Notice that the project buffer does not extend all the way to the end of the CPM schedule. This is the result of pooling all the safety from the individual tasks into one common buffer. When the “special cause” variations are combined statistically, they require less total time. The easiest way to think about this is to consider that for the buffer to extend all the way to the CPM flag, every task would have to take its worst-case time. While that is possible with an individual task, it is unlikely with the combination of many tasks.
Next, let’s identify the critical chain of tasks, taking into account both typical task dependencies and resource dependencies. The critical chain is shown in red below:
Figure 4. The critical chain of tasks is identified.
Here is what CCPM will do for your next shutdown:
There are three key questions every manager must answer:
Answering these questions has been a challenge for many managers.
The first level of management is responsible for its team’s execution of the systems they have been given to run (and improve) the shutdown. This now includes a project plan built using CCPM. The plan provides clarity in answering the first question – what to change. This clarity was likely missing when you either had a list of work or a CPM plan that had its critical path changed every update meeting.
In a typical shutdown, there are hundreds of tasks to be executed. By using CCPM, you have identified the critical few that, if improved, will shorten your shutdown. This answers the question of what to change.
Figure 5. The critical chain of tasks is “what to change (improve)”
How can you improve this set of nine project tasks – “what to change to?” Find your local business-improvement person and ask if he or she knows the single-minute exchange of dies (SMED) system. Better yet, Google it and see if you cannot improve this sequence of tasks with the help of your team. “How to cause the change” has been answered.
Next, look at each of the critical chain tasks and apply your common sense. Do you have a standard procedure to execute each task? If not, develop one. Call it your “current best practice” (CBP) for doing the job. Remember, this is an experiment, so your CBP should specify the content, sequence, timing and expected outcome. It is the CBP because you want to get your team’s input on how to do it better next time.
The timing you specified in the CBP is based on some assumptions, which include having available and handy all the equipment, tools, materials, supplies and information required by your team to execute the work. If you want ideas on how to create a workplace to facilitate the smooth execution of that work, Google “5-S” or ask your local improvement expert for help. Whatever you do, involve the people doing the work from the very beginning.
Every improvement you make on these critical tasks will shorten the duration of the shutdown, right up until you improve enough so that other tasks currently not on the critical chain start impacting. You will see these coming as you improve and build subsequent shutdown plans, enabling you to continue to focus your critical improvement efforts on those work tasks that actually will make a difference.
First-level managers are responsible for executing the work systems provided, which include following the shutdown plan and holding after-action reviews of the work to capture ideas from the team on how to improve next time. The first-level managers with their supervisors and crew are responsible for executing the systems to the best of their ability and helping the second-level managers identify opportunities to improve those systems.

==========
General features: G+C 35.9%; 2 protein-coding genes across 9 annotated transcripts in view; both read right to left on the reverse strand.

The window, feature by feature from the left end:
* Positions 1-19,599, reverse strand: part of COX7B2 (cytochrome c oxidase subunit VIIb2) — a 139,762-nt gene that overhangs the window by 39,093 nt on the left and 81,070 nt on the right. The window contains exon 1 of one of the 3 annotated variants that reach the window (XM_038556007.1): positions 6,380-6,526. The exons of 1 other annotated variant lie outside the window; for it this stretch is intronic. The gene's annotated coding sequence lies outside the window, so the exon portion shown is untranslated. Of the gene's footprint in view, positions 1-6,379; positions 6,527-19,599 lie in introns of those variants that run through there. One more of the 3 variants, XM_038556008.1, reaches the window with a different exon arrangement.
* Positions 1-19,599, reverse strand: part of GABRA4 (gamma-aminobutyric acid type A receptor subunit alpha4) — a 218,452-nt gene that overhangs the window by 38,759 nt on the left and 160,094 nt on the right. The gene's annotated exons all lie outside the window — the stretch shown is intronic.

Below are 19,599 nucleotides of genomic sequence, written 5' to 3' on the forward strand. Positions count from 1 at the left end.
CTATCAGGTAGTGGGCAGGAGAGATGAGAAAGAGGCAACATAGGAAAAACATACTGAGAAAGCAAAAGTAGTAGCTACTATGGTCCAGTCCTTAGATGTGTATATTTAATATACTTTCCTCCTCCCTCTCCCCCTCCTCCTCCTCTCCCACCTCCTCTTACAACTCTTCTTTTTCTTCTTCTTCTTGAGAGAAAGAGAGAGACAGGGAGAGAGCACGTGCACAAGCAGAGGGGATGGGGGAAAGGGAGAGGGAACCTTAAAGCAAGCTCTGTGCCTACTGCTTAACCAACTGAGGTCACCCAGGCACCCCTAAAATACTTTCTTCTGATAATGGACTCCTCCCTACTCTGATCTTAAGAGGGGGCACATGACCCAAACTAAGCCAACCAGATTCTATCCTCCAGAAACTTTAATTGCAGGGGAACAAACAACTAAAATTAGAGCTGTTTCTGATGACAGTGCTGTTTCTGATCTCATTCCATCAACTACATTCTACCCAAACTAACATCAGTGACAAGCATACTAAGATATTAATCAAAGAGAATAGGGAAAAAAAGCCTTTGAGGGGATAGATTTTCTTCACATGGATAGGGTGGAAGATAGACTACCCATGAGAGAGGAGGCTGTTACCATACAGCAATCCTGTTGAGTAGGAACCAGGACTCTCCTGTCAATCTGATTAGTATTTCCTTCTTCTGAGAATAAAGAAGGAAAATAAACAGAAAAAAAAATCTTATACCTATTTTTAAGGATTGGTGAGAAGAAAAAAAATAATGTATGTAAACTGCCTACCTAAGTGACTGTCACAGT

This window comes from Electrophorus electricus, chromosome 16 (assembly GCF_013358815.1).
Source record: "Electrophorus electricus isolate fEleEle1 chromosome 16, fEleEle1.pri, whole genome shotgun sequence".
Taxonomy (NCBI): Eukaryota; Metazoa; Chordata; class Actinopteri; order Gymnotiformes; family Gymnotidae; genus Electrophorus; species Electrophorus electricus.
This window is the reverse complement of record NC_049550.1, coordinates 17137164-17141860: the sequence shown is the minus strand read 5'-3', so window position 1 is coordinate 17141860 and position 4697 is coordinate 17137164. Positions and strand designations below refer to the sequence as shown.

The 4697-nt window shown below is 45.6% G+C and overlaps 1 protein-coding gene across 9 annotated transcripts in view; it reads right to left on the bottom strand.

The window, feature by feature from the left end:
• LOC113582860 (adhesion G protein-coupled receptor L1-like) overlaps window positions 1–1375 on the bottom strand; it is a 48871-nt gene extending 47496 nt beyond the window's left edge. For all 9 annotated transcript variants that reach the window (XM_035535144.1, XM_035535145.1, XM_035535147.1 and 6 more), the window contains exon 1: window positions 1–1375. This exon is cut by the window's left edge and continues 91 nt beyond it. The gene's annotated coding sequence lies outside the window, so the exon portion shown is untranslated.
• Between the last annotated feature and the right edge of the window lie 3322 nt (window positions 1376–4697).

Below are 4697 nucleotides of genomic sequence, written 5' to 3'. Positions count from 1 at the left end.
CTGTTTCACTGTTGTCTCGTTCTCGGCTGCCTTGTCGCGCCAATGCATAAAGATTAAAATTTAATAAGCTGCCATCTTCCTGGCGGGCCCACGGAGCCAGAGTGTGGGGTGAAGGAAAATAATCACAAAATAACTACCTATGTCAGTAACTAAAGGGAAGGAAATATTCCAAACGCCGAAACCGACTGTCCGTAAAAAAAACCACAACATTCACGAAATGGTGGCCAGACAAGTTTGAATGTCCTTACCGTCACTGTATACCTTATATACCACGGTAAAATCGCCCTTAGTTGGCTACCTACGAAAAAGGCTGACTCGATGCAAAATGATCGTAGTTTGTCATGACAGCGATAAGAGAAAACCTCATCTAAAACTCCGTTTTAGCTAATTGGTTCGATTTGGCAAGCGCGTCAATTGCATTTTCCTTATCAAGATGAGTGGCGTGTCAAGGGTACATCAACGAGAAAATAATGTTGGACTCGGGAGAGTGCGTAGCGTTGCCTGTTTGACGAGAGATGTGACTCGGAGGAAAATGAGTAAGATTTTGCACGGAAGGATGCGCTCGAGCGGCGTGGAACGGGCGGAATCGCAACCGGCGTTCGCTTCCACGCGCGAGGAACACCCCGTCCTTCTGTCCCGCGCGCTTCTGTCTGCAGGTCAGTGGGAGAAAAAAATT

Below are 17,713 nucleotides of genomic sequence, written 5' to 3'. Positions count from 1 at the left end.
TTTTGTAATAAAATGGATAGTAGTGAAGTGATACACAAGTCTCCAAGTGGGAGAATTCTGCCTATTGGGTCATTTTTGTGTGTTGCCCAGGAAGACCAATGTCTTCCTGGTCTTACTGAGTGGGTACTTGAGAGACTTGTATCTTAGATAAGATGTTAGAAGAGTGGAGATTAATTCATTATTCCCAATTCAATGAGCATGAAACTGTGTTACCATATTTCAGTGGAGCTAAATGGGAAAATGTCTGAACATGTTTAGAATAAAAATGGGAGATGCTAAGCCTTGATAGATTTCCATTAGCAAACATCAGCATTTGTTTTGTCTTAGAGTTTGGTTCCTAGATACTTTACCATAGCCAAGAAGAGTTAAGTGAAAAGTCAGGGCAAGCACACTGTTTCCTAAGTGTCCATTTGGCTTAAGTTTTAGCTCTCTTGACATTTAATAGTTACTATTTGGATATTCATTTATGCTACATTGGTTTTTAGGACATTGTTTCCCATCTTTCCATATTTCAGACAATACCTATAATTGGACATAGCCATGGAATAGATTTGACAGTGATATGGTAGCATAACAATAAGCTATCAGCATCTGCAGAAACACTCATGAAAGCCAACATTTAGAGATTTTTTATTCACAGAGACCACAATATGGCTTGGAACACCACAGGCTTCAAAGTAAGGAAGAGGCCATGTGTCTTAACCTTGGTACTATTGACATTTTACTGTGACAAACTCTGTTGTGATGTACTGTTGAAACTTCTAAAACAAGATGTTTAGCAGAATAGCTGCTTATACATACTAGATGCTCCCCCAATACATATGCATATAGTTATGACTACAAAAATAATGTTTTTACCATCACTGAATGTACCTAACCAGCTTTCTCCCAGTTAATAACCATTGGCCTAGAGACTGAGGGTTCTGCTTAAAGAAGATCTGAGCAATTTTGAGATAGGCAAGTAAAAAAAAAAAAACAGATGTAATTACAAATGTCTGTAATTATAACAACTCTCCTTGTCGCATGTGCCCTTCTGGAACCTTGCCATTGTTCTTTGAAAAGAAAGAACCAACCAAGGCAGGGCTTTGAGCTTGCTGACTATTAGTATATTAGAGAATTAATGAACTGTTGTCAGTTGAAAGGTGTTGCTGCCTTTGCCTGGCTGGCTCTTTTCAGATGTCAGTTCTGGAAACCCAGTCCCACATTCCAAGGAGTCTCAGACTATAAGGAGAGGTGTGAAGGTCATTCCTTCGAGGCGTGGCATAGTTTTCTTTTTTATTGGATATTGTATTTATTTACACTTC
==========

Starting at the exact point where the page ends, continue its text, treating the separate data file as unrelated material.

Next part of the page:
The second-level manager (often called a department manager) is accountable for the results of those systems and for redesigning the systems when the results are not acceptable. It is this level of manager that is responsible for the planning methodology used to plan and schedule your shutdowns. This manager is also accountable for achieving the results required, such a production rates, overall equipment effectiveness (OEE) and so on.
The shutdown fits within the context of a whole set of systems, including systems that determine what work needs to be performed during the shutdown, systems that estimate the scope of each task, and systems to improve all aspects of the business.
By eliminating the chaos of shutdown-schedule execution using CCPM, the second-level manager will be able to identify those systems that are not delivering the required results. Tasks that exceed their planned times can now be prioritized and the critical few identified. An analysis can also be performed to understand which systems failed to produce the outcome expected of them. What to change? What to change to? How to cause that change? All these questions become far easier to answer.
When you focus your limited resources on managing and improving those critical few tasks that really make a difference to your business, you create a winning atmosphere. Everyone will want to come to work and be successful, seeing their efforts payoff as shutdowns become more efficient, work tasks become more efficient, and the workplace becomes more organized around things that actually matter. Do this and your team will become more successful, feel more successful, and be more engaged and motivated at work. These focused continuous improvement efforts you unleash through your team will catapult your business forward.
This article was previously published in the Reliable Plant 2019 Conference Proceedings.